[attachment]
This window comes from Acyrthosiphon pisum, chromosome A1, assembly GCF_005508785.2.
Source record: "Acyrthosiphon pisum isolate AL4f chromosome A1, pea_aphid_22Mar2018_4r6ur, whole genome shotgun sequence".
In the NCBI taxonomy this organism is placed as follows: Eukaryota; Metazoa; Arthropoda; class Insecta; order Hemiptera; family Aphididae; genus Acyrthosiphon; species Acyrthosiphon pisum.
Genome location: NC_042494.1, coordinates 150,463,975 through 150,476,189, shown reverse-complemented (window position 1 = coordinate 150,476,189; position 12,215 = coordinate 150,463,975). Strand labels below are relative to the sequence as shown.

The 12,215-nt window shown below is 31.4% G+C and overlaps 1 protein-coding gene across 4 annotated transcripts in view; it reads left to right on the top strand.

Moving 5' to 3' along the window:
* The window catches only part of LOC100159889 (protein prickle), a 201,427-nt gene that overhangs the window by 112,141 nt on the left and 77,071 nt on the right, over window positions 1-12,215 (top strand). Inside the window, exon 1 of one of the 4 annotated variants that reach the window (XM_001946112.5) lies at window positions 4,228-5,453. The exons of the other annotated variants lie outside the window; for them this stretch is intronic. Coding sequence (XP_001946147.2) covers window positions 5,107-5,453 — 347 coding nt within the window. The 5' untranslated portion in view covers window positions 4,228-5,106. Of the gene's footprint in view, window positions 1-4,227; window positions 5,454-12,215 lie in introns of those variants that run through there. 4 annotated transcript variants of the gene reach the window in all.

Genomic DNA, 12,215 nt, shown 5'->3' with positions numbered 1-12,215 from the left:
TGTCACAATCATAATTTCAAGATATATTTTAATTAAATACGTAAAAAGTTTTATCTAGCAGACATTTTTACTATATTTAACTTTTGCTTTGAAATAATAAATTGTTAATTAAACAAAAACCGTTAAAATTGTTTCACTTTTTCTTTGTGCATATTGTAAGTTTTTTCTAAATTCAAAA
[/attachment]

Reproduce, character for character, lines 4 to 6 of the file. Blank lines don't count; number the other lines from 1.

Genome location: NC_042494.1, coordinates 150,463,975 through 150,476,189, shown reverse-complemented (window position 1 = coordinate 150,476,189; position 12,215 = coordinate 150,463,975). Strand labels below are relative to the sequence as shown.

The 12,215-nt window shown below is 31.4% G+C and overlaps 1 protein-coding gene across 4 annotated transcripts in view; it reads left to right on the top strand.

Moving 5' to 3' along the window: